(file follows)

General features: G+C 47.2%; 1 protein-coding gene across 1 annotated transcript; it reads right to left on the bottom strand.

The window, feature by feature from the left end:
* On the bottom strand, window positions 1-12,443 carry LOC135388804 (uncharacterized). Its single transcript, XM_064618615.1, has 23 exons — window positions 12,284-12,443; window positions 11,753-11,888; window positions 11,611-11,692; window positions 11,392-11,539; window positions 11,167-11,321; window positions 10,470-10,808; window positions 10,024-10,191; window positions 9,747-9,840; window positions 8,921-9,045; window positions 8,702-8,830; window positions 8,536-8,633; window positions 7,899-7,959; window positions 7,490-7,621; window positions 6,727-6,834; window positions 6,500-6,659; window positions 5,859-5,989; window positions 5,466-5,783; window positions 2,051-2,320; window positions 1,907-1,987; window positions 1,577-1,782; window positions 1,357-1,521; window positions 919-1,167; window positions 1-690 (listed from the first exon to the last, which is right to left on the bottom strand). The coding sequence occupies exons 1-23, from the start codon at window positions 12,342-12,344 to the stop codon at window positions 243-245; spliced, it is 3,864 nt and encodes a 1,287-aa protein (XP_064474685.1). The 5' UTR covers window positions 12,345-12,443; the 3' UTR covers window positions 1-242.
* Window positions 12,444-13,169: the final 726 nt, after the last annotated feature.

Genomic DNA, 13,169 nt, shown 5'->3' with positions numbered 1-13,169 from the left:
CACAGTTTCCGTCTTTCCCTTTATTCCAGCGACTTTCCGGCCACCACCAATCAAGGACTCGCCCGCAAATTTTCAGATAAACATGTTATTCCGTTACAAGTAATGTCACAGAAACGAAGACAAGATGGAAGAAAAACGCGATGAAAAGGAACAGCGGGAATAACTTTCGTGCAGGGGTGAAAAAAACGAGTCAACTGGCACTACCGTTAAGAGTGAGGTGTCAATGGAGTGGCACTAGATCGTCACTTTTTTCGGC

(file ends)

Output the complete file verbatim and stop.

General features: G+C 47.2%; 1 protein-coding gene across 1 annotated transcript; it reads right to left on the bottom strand.

The window, feature by feature from the left end:
* On the bottom strand, window positions 1-12,443 carry LOC135388804 (uncharacterized). Its single transcript, XM_064618615.1, has 23 exons — window positions 12,284-12,443; window positions 11,753-11,888; window positions 11,611-11,692; window positions 11,392-11,539; window positions 11,167-11,321; window positions 10,470-10,808; window positions 10,024-10,191; window positions 9,747-9,840; window positions 8,921-9,045; window positions 8,702-8,830; window positions 8,536-8,633; window positions 7,899-7,959; window positions 7,490-7,621; window positions 6,727-6,834; window positions 6,500-6,659; window positions 5,859-5,989; window positions 5,466-5,783; window positions 2,051-2,320; window positions 1,907-1,987; window positions 1,577-1,782; window positions 1,357-1,521; window positions 919-1,167; window positions 1-690 (listed from the first exon to the last, which is right to left on the bottom strand). The coding sequence occupies exons 1-23, from the start codon at window positions 12,342-12,344 to the stop codon at window positions 243-245; spliced, it is 3,864 nt and encodes a 1,287-aa protein (XP_064474685.1). The 5' UTR covers window positions 12,345-12,443; the 3' UTR covers window positions 1-242.
* Window positions 12,444-13,169: the final 726 nt, after the last annotated feature.

Genomic DNA, 13,169 nt, shown 5'->3' with positions numbered 1-13,169 from the left:
CACAGTTTCCGTCTTTCCCTTTATTCCAGCGACTTTCCGGCCACCACCAATCAAGGACTCGCCCGCAAATTTTCAGATAAACATGTTATTCCGTTACAAGTAATGTCACAGAAACGAAGACAAGATGGAAGAAAAACGCGATGAAAAGGAACAGCGGGAATAACTTTCGTGCAGGGGTGAAAAAAACGAGTCAACTGGCACTACCGTTAAGAGTGAGGTGTCAATGGAGTGGCACTAGATCGTCACTTTTTTCGGC